Think about the last time you made a purchase. Maybe you went into a store to buy a new sweater, found one that you liked and tried it on. Being the savvy consumer that you are, even if you loved the sweater, you may have checked online before buying it to see if you could get a better price or waited for Black Friday and purchased it online then.
Much like B2C, B2B buying increasingly has its own flavor of omnichannel purchasing. Your client may be on location with a sales rep, on a computer at work or using their mobile phone during their commute. In today’s digital society, it’s increasingly common for multiple channels to be involved in a single purchase, and that’s exactly the kind of customer experience that an omnichannel approach supports and encourages.
This complexity of getting the e-Commerce sales process right is deterring some B2B companies from fully imagining its potential. Currently, 96% of B2B companies say they have not fully completed their digital transformation, with more than 75% indicating that challenges are holding them back, including: getting right and complete client data in one system; product information not being available in a single system; and a lack of real-time inventory information. Less than half of these businesses have an omnichannel strategy in place.
But, companies that are postponing this transition are leaving money on the table. B2B customers want to buy from them online. As many as 75% of B2B companies have customers who have asked if they can purchase from them online, with the top reasons being ease of purchase, not waiting for a sales rep and insight into inventory and delivery times.
B2B businesses that are already taking advantage of e-Commerce systems have experienced major benefits. On average, they see ROI within the first year, with a 22% increase in revenue growth and a 21% increase in profitability. Of those businesses with an omnichannel strategy, a whopping 64% have seen an increase in sales. If e-Commerce is a spark that ignites sales, omnichannel is the flame.
But for omnichannel to be successful in B2B, it must go beyond simply ensuring the online experience matches the offline one, to fully supporting the buyer throughout the entire, often complex, sales process. Omnichannel is a way of thinking that begins with your client and adapts to their behavior. It ensures a seamless user experience across channels, from start to finish, and ensures that your clients are getting consistent messaging across channels. The more integrated these channels are with one another, the better. Achieving a sustainable balance between the online and offline worlds is the key to boosting customer satisfaction and sales performance. All channels should collaborate seamlessly, while complementing and strengthening each other’s performance.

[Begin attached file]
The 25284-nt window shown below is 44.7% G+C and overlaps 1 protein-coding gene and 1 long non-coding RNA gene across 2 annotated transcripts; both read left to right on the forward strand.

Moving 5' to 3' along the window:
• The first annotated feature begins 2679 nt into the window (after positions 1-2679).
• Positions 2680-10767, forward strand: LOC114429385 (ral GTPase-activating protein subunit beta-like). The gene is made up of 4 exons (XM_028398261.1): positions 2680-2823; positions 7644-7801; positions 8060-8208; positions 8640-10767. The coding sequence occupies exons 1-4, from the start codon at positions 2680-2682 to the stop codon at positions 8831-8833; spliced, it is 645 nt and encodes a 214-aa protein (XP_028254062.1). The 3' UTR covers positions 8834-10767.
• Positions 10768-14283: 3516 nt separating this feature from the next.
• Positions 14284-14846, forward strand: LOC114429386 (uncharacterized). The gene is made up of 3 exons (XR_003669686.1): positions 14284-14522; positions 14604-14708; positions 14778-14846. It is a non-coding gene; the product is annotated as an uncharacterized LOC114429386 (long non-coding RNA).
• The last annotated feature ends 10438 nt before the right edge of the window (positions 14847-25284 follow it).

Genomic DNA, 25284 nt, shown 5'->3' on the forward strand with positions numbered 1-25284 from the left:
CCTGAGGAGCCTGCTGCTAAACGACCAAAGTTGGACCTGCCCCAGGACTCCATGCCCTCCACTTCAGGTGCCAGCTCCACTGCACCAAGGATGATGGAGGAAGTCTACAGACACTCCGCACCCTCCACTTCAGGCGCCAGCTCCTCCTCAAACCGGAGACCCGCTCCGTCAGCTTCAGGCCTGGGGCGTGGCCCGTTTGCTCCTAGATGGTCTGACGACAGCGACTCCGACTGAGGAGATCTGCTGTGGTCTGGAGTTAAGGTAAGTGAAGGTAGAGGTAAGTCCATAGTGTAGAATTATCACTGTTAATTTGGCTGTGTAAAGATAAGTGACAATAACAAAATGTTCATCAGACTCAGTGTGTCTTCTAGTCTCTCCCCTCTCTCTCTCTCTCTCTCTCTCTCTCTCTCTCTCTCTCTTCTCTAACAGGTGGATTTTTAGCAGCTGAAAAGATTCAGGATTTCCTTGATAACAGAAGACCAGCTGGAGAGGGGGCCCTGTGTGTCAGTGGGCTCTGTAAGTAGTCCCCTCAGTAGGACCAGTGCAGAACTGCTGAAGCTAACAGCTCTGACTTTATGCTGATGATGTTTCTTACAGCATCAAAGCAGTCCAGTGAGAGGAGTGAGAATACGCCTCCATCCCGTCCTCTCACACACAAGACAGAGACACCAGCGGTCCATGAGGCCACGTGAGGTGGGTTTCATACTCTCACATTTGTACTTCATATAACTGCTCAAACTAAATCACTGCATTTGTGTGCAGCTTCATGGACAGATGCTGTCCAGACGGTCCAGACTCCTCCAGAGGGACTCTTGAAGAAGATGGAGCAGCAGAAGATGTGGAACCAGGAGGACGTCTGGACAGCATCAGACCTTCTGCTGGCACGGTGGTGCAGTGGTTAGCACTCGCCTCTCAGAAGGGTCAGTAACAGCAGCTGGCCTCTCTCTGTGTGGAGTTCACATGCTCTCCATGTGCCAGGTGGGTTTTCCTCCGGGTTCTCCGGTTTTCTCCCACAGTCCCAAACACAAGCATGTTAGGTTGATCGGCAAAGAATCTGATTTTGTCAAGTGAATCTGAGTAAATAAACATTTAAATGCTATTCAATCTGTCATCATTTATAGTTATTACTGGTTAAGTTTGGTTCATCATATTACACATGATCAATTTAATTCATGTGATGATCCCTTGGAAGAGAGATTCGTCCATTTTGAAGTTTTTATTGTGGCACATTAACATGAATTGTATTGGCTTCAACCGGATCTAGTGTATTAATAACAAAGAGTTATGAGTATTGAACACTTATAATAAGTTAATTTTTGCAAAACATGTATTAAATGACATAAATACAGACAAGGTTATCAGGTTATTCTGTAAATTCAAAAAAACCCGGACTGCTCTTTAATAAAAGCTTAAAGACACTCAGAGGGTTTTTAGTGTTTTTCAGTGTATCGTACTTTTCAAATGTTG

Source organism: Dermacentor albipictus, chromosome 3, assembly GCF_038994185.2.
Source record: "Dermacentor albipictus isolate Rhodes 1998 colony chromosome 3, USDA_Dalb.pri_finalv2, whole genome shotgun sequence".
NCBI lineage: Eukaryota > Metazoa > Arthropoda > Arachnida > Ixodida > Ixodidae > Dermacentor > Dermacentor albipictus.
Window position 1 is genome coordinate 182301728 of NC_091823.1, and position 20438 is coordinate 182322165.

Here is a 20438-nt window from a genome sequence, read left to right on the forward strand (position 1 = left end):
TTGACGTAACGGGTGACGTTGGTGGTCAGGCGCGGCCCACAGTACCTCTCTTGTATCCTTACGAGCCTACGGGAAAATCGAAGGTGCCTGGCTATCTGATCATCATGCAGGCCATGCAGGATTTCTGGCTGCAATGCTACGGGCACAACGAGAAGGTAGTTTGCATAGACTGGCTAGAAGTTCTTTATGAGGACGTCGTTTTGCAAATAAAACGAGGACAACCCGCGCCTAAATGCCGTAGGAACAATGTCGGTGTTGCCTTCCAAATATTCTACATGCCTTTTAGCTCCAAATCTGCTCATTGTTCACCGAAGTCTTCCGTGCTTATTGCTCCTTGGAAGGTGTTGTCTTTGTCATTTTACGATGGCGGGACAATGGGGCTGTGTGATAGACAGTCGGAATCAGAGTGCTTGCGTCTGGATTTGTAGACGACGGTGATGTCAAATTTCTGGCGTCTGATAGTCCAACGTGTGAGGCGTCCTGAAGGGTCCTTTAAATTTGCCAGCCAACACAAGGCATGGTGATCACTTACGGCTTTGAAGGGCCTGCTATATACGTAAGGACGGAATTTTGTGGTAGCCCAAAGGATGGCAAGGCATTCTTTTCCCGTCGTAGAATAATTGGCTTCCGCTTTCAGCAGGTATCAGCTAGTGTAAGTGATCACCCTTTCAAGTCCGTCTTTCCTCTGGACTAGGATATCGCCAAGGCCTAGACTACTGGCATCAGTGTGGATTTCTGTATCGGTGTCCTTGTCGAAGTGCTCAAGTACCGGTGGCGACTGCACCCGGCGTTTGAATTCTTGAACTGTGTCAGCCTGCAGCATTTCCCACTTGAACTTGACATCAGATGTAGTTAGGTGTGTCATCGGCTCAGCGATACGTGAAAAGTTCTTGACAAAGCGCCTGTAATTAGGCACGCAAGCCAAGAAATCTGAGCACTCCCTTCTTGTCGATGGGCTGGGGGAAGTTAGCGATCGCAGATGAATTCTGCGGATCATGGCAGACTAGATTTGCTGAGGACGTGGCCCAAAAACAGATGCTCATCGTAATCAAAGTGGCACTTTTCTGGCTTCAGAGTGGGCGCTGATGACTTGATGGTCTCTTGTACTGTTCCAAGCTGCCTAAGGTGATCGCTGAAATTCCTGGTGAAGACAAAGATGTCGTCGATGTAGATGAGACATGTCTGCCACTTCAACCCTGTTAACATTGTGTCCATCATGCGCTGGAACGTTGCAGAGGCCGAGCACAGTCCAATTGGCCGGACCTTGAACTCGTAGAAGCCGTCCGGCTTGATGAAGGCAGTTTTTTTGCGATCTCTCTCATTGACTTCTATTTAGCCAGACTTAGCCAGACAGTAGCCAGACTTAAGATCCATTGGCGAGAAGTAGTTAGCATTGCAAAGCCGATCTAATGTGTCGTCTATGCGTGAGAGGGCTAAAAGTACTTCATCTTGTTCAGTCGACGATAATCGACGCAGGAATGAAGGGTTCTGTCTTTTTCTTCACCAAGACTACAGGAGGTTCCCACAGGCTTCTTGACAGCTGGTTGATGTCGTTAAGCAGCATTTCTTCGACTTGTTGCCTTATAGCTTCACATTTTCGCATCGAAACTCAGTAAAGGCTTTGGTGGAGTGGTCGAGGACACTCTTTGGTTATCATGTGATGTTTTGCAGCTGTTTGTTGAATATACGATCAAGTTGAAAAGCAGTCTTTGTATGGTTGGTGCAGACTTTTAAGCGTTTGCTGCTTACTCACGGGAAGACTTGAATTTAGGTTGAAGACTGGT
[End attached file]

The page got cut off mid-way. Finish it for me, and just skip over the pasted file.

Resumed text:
This means using client data to try to understand their behaviors and preferences. You can be steps ahead in the buying process by knowing which trends are relevant to that client, which products to recommend for their shopping basket and making sure that the price is optimized for a specific customer. In addition to ensuring that you’re not lagging behind, it also shows your clients that you understand their buying wishes and can keep up with their demands throughout their journey. At the end of the day, omnichannel is so effective in driving sales because buyers want to connect with the brands they trust, not the channels they use.
Michiel Schipperus has been working in e-Commerce since 1999 when he joined ISM eGroup. It was here that the concept for Sana Commerce originated. Today Sana is a separate business.
Over the years, Schipperus has consulted many distributors and manufacturers on how to successfully set up an online sales channel. These lessons learned from more than 100 B2B e-Commerce cases were used to develop the Sana Commerce product. Together with the whole team at Sana, it is his mission to show distribution businesses and manufacturers that the road to online success is shorter than they think.